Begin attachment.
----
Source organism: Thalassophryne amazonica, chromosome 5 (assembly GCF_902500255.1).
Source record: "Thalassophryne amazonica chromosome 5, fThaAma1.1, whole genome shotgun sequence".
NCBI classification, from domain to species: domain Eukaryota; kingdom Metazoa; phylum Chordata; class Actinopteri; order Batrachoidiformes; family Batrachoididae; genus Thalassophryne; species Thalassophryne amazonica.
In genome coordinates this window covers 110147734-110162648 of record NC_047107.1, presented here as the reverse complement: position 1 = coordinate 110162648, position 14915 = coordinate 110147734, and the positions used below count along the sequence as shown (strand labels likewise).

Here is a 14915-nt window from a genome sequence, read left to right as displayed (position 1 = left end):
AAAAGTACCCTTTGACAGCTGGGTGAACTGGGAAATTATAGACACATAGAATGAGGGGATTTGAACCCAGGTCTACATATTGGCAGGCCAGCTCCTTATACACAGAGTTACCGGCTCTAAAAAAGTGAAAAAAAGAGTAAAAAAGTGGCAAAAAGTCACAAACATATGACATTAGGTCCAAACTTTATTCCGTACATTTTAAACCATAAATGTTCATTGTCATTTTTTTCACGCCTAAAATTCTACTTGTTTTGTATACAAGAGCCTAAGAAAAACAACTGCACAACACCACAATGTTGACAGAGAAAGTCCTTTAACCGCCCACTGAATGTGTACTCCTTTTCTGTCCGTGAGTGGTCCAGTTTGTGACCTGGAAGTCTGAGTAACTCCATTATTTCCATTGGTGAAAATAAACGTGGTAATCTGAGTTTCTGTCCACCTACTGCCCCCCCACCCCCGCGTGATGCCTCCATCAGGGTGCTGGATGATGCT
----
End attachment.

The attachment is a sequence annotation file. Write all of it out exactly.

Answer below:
Source organism: Thalassophryne amazonica, chromosome 5 (assembly GCF_902500255.1).
Source record: "Thalassophryne amazonica chromosome 5, fThaAma1.1, whole genome shotgun sequence".
NCBI classification, from domain to species: domain Eukaryota; kingdom Metazoa; phylum Chordata; class Actinopteri; order Batrachoidiformes; family Batrachoididae; genus Thalassophryne; species Thalassophryne amazonica.
In genome coordinates this window covers 110147734-110162648 of record NC_047107.1, presented here as the reverse complement: position 1 = coordinate 110162648, position 14915 = coordinate 110147734, and the positions used below count along the sequence as shown (strand labels likewise).

Here is a 14915-nt window from a genome sequence, read left to right as displayed (position 1 = left end):
AAAAGTACCCTTTGACAGCTGGGTGAACTGGGAAATTATAGACACATAGAATGAGGGGATTTGAACCCAGGTCTACATATTGGCAGGCCAGCTCCTTATACACAGAGTTACCGGCTCTAAAAAAGTGAAAAAAAGAGTAAAAAAGTGGCAAAAAGTCACAAACATATGACATTAGGTCCAAACTTTATTCCGTACATTTTAAACCATAAATGTTCATTGTCATTTTTTTCACGCCTAAAATTCTACTTGTTTTGTATACAAGAGCCTAAGAAAAACAACTGCACAACACCACAATGTTGACAGAGAAAGTCCTTTAACCGCCCACTGAATGTGTACTCCTTTTCTGTCCGTGAGTGGTCCAGTTTGTGACCTGGAAGTCTGAGTAACTCCATTATTTCCATTGGTGAAAATAAACGTGGTAATCTGAGTTTCTGTCCACCTACTGCCCCCCCACCCCCGCGTGATGCCTCCATCAGGGTGCTGGATGATGCT